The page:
This environment was completely unknown to me as the hotel is twice the size of the Slieve Donard and I underestimated how demanding the job was and how busy I would be kept. This hotel is in such high demand and attracts numerous celebrities, who always must always be accommodated with VIP treatment. Over the 2 years I worked for the Europa I have checked in numerous celebrities including;  Van Morrison, Conor McGregor, Lee Evans, Jimmy Page and the entire cast of Game of Thrones. The public relations profession operates in a celebrity-driven world, and the very first celebrity I checked in whilst working in the Europa was Conor McGregor, and I can remember it like yesterday. I had only been working on the front desk for 2 weeks and can still remember the overwhelming, starstruck feeling that I got. I cant express it but every single guest that checked into the hotel, I had an overwhelming desire to go out of my way to make their stay great, whether it be a couple checking in for a little getaway for the weekend, simply upgrading their room and seeing the smiles on their faces made it worthwhile. Or having Game of Thrones stars phone down to the desk and request a wake up call at 4am to go filming, and ask to speak to me personally for knowing their room service order like the back of my hand. All these little things are what made my job wonderful.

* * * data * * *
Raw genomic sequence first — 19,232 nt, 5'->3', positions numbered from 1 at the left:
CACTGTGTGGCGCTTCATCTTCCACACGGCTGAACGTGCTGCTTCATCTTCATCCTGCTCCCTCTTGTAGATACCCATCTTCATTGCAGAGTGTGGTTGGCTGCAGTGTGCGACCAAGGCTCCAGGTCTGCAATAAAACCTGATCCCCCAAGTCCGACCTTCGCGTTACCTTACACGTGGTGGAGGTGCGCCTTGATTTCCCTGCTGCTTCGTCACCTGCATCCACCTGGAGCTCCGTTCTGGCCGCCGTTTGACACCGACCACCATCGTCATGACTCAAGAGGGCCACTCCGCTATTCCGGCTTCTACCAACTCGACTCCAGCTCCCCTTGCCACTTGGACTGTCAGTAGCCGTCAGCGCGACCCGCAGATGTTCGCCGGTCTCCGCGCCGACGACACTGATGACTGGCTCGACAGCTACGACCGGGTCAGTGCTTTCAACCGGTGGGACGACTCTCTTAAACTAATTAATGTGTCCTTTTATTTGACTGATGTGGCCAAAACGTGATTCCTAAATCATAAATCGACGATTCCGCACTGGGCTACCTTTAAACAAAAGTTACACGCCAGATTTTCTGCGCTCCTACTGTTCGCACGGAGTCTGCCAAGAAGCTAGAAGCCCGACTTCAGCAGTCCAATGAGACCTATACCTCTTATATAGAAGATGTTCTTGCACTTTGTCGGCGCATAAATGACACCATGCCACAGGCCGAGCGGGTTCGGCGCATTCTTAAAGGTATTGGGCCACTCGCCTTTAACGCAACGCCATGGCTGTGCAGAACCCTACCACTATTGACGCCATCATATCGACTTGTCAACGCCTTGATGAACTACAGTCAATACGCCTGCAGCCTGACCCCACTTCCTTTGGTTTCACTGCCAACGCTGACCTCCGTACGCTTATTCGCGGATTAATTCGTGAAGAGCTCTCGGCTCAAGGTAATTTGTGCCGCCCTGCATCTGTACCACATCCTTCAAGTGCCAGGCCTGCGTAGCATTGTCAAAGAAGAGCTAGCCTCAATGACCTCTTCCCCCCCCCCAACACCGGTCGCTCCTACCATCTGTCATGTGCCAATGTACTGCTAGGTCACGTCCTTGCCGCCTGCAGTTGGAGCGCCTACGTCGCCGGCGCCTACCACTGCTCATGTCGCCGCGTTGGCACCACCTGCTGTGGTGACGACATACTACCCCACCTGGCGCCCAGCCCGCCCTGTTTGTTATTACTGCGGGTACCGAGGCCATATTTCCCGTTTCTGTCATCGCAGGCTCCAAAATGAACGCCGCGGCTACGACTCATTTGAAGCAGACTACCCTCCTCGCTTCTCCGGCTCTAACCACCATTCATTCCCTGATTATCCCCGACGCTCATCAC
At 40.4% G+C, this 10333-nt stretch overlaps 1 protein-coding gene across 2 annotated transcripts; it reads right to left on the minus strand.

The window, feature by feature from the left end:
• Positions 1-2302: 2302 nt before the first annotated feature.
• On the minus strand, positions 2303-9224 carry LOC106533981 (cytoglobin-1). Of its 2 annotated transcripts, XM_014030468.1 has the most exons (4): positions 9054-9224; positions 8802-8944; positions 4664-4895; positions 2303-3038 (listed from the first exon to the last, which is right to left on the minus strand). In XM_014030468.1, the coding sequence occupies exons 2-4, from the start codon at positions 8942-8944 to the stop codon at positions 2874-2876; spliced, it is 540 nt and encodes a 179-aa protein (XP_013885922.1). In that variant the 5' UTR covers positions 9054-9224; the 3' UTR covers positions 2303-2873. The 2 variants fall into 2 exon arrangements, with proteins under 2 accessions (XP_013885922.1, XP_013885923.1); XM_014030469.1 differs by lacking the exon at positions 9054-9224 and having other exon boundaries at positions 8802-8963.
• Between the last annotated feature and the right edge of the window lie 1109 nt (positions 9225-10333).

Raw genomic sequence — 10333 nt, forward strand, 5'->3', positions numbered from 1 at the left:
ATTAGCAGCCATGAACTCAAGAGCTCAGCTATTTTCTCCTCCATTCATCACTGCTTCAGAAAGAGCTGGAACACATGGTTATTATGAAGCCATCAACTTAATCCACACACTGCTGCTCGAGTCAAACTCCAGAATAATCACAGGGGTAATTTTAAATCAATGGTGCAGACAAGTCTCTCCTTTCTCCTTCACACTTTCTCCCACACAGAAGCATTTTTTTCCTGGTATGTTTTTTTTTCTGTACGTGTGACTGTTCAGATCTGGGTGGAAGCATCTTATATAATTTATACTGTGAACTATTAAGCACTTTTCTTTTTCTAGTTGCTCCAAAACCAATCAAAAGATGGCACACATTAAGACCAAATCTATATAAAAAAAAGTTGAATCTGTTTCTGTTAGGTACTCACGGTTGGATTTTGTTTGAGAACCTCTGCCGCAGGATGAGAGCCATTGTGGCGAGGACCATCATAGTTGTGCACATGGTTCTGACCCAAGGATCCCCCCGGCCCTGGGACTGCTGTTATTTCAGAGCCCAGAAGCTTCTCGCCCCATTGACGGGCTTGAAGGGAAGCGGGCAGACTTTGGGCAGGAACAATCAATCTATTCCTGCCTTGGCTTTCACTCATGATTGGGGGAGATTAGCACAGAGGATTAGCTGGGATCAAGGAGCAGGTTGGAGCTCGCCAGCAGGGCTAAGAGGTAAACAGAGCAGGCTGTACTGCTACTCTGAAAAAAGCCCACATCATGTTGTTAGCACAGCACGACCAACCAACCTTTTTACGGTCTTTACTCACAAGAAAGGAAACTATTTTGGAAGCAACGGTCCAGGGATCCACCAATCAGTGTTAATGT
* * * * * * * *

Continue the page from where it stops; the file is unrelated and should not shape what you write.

Working in the Europa introduced me to so many amazing people and friends for life and even opened doors to new potential career opportunities. For example: One particular day I was checking out a lady and got chatting to her, she asked me an unexpected and extremely surprising question: “You have an amazing bone structure. Have you ever considered modelling?” I was evidently stunned by her question as I looked eagerly at my colleagues for an appropriate response to this bizarre enquiry. “No?” I replied as she handed me her business card shook my hand and invited me to attend an interview at her business ‘Alison Campbell Academy.’ I unknowingly just checked out the CEO of ‘ACA Models’ and had just been scouted as a model!